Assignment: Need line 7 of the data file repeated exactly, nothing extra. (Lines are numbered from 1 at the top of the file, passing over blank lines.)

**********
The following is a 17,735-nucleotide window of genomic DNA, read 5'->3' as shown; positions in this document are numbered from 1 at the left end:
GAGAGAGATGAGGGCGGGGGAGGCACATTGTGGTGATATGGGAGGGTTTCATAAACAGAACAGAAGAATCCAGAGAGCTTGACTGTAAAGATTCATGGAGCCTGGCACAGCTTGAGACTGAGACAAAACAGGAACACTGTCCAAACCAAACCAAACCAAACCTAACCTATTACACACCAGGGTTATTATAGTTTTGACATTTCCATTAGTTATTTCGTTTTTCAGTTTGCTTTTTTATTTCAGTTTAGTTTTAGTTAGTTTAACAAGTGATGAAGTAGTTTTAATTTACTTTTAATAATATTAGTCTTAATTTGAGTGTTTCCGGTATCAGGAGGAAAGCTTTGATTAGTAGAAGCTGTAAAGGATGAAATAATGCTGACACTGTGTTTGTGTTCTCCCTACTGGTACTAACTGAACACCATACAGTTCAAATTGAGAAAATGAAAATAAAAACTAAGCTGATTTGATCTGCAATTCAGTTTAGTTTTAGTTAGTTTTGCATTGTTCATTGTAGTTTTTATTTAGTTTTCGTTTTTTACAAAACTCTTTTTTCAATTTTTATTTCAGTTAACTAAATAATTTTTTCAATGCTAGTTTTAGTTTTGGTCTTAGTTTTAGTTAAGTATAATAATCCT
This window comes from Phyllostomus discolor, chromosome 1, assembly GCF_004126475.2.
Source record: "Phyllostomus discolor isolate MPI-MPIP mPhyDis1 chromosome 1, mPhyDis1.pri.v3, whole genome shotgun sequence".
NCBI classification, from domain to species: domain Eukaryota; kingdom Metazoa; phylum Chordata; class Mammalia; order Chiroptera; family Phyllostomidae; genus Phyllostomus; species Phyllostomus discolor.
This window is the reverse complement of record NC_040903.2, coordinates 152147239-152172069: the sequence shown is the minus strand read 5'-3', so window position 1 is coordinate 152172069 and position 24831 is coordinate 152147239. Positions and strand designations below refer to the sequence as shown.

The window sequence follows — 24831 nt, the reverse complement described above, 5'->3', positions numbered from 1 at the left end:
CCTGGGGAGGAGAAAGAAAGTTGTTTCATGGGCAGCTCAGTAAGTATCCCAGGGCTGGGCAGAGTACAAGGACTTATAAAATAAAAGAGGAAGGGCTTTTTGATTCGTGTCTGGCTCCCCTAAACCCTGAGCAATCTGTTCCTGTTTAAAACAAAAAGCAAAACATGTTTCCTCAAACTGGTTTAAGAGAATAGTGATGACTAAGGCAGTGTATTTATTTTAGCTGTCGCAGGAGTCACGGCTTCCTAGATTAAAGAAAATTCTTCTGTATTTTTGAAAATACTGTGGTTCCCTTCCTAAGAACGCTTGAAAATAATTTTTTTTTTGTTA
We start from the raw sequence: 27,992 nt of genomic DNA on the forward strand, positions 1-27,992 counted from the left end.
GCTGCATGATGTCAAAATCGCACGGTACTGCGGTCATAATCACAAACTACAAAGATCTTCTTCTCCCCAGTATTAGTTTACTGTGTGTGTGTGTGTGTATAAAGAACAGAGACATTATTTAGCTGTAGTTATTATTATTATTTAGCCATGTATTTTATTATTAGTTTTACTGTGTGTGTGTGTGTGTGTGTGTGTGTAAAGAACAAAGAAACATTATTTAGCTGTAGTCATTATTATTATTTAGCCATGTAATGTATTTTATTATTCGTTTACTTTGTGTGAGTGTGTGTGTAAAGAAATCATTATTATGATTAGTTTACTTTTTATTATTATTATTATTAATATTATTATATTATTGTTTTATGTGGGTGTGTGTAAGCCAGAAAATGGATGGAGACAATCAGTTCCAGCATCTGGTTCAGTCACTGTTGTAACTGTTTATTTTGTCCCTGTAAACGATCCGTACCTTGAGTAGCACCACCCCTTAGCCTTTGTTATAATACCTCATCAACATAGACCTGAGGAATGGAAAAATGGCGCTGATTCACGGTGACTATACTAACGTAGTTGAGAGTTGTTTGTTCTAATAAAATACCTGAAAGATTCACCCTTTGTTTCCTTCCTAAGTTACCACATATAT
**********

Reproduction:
The window sequence follows — 24831 nt, the reverse complement described above, 5'->3', positions numbered from 1 at the left end: